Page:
The pound hit a two-week high against the dollar on Tuesday, ending a volatile year in the green.
Sterling was up 0.6% against the dollar to $1.3203 (GBPUSD=X) by lunchtime in London. The rate was the highest since mid-December against the greenback.
The pound was also gaining on the euro, up 0.4% to €1.1757 (GBPEUR=X). That marked an 11-day high for sterling.
There was no obvious spur for Tuesday’s rise. Thin volumes likely contributed, given New Year’s Eve. When market activity is quieter, smaller orders can have a larger than usual impact on price.
The rise for the pound on the last day of 2019 caps a volatile year for sterling. The currency has traded as low as $1.20 and as high as $1.35 over the last 12 months. The swings in fortune have been driven almost entirely by Brexit developments, with investors largely ignoring domestic economic data.
Sterling has ended the year on the front foot thanks to the decisive win for the Conservative party in the election earlier this month.
“After finding itself under pressure for much of the year, [sterling] made gains in the last quarter,” said John Fahey, a senior economist at AIB, in a note to clients.
“It was supported by the expectation that a Conservative election win would enable a relatively quick passage of the Withdrawal Agreement through Parliament. This will pave the way for an orderly UK departure from the EU at end January.”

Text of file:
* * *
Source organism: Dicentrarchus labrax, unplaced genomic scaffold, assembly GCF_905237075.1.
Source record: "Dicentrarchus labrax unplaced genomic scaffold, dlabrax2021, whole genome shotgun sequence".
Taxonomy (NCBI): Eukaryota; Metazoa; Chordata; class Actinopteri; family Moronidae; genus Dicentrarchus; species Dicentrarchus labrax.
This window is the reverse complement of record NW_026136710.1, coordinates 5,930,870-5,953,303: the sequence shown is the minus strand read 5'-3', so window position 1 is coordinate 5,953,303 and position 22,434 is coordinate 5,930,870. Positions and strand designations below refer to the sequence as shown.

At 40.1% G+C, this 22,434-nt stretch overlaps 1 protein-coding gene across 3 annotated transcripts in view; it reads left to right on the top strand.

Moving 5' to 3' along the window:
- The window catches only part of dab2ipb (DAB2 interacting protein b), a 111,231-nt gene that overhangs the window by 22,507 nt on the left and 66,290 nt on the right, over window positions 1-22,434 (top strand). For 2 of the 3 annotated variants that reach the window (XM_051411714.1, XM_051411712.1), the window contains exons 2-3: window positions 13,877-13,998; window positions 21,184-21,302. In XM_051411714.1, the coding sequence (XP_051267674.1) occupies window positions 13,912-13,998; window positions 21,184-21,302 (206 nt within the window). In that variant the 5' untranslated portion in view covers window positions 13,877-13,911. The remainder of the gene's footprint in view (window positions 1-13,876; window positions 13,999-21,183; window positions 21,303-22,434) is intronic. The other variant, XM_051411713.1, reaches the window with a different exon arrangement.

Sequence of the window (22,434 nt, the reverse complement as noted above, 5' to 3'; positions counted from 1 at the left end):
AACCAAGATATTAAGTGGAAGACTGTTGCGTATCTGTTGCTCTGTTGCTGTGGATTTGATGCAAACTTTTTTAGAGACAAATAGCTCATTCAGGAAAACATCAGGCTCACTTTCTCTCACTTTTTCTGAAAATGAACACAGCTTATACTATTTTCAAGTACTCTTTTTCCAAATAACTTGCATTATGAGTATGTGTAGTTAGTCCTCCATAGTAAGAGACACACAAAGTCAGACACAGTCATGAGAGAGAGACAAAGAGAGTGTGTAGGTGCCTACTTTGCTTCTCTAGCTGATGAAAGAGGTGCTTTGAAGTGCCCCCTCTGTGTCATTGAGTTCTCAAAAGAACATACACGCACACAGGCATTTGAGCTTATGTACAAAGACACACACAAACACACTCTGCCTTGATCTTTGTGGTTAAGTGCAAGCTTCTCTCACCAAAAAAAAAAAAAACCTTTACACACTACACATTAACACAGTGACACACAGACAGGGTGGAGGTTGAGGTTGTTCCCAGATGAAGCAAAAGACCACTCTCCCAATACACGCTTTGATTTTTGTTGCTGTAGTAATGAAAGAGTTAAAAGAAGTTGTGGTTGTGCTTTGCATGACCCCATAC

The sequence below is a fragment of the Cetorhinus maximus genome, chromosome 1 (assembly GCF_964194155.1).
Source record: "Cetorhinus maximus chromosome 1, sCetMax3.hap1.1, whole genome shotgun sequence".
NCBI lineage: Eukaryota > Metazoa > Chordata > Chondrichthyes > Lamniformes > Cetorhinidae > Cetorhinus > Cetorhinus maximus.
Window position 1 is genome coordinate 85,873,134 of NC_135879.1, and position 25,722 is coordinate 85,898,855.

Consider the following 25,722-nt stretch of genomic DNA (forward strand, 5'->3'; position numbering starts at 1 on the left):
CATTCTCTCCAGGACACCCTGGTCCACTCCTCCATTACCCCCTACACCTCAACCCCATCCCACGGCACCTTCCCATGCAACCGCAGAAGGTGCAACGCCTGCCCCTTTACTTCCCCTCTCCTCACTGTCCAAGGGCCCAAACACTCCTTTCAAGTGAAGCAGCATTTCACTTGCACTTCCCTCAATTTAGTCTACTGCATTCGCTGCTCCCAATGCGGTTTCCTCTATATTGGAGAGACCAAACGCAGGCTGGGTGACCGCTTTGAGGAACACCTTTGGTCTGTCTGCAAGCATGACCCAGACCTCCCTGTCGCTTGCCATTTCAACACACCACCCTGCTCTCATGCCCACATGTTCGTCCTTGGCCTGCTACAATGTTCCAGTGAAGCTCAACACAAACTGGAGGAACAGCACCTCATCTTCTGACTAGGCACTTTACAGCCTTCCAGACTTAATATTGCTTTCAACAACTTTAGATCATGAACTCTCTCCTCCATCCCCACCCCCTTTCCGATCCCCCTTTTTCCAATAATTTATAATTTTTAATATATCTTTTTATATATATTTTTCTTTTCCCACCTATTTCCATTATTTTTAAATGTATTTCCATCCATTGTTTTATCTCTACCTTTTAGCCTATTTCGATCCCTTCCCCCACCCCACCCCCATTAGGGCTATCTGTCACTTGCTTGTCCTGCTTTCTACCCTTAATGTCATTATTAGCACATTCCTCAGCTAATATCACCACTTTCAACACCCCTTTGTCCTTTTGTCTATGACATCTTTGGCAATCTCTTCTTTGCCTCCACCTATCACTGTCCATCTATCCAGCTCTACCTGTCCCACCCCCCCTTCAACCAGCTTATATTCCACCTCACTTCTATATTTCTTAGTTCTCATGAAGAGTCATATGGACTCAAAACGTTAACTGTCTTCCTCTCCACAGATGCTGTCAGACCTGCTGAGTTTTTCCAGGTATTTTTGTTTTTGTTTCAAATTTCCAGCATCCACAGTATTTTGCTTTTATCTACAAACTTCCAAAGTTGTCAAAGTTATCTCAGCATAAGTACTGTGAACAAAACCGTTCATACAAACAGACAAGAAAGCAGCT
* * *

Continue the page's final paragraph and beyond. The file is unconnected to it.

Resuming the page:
While optimism over the Withdrawal Agreement is currently supporting the pound, we could see more volatility as next year progresses. Talks between the EU and UK will move on to future trading relations after Britain officially leaves the EU. These talks could be fractious and blow-by-blow developments will likely drive the exchange rate in much the same way the progress of the Withdrawal Agreement has.
“The talks on the future EU-UK trading relationship are expected to be difficult and the end-2020 completion date looks ambitious,” said Fahey. “Therefore, with sterling likely to remain sensitive to Brexit newsflow, 2020 could turn out to be another volatile year for the UK currency.”